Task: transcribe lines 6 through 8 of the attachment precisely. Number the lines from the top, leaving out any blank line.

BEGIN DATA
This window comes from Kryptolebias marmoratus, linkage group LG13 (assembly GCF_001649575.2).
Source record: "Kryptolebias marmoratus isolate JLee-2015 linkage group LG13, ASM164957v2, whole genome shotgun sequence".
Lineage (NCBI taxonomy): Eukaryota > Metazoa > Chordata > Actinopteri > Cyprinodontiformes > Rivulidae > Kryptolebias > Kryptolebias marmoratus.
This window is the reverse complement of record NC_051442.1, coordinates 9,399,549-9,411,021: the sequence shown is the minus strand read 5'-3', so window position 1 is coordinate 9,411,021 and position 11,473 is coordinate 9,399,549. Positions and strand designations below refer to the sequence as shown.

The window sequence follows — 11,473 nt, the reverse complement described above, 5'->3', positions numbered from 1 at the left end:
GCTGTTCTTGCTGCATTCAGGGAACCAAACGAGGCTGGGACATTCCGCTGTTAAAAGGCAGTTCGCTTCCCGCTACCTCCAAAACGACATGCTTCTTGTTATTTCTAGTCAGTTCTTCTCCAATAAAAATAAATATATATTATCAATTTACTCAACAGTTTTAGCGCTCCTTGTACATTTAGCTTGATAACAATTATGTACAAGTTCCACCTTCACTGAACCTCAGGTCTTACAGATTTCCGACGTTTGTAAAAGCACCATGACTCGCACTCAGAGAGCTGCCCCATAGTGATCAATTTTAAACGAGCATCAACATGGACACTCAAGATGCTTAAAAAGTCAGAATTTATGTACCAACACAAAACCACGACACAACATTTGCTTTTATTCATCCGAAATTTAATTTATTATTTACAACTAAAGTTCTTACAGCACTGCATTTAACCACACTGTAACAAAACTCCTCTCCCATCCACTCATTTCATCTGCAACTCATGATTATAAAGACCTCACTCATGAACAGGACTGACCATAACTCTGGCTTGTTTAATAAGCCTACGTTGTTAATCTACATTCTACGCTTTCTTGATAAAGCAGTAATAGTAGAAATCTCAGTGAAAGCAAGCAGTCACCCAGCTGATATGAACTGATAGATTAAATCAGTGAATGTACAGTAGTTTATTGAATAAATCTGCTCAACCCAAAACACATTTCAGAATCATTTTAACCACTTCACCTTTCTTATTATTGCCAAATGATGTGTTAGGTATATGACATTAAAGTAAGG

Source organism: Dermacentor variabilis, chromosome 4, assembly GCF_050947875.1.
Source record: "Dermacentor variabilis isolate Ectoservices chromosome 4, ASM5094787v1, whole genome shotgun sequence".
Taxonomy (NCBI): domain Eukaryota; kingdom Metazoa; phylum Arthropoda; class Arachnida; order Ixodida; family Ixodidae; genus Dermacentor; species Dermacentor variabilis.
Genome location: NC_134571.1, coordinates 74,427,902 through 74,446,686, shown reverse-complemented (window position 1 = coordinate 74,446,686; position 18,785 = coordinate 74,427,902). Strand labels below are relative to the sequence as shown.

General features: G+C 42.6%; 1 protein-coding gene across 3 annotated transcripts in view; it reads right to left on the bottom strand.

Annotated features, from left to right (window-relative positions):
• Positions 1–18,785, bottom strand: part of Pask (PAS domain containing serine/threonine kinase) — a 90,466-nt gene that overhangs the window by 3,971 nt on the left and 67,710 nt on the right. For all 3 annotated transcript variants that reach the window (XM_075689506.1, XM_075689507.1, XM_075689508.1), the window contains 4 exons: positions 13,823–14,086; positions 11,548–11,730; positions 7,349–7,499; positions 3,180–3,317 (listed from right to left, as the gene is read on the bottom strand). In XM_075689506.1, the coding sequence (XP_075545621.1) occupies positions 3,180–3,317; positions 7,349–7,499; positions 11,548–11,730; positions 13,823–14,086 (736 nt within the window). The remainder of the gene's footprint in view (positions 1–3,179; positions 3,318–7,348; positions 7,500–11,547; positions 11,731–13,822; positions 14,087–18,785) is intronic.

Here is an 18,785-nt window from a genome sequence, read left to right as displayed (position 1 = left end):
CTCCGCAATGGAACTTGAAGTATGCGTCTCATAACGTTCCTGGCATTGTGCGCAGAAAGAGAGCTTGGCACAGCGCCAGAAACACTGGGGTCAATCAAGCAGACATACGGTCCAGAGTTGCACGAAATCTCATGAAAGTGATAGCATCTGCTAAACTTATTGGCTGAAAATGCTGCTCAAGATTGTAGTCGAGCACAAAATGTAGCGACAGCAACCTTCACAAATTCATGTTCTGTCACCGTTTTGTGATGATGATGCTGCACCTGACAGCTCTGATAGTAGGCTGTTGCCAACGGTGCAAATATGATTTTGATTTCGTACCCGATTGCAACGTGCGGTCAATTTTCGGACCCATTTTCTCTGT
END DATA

GCTGTTCTTGCTGCATTCAGGGAACCAAACGAGGCTGGGACATTCCGCTGTTAAAAGGCAGTTCGCTTCCCGCTACCTCCAAAACGACATGCTTCTTGTTATTTCTAGTCAGTTCTTCTCCAATAAAAATAAATATATATTATCAATTTACTCAACAGTTTTAGCGCTCCTTGTACATTTAGCTTGATAACAATTATGTACAAGTTCCACCTTCACTGAACCTCAGGTCTTACAGATTTCCGACGTTTGTAAAAGCACCATGACTCGCACTCAGAGAGCTGCCCCATAGTGATCAATTTTAAACGAGCATCAACATGGACACTCAAGATGCTTAAAAAGTCAGAATTTATGTACCAACACAAAACCACGACACAACATTTGCTTTTATTCATCCGAAATTTAATTTATTATTTACAACTAAAGTTCTTACAGCACTGCATTTAACCACACTGTAACAAAACTCCTCTCCCATCCACTCATTTCATCTGCAACTCATGATTATAAAGACCTCACTCATGAACAGGACTGACCATAACTCTGGCTTGTTTAATAAGCCTACGTTGTTAATCTACATTCTACGCTTTCTTGATAAAGCAGTAATAGTAGAAATCTCAGTGAAAGCAAGCAGTCACCCAGCTGATATGAACTGATAGATTAAATCAGTGAATGTACAGTAGTTTATTGAATAAATCTGCTCAACCCAAAACACATTTCAGAATCATTTTAACCACTTCACCTTTCTTATTATTGCCAAATGATGTGTTAGGTATATGACATTAAAGTAAGG

Source organism: Dermacentor variabilis, chromosome 4, assembly GCF_050947875.1.
Source record: "Dermacentor variabilis isolate Ectoservices chromosome 4, ASM5094787v1, whole genome shotgun sequence".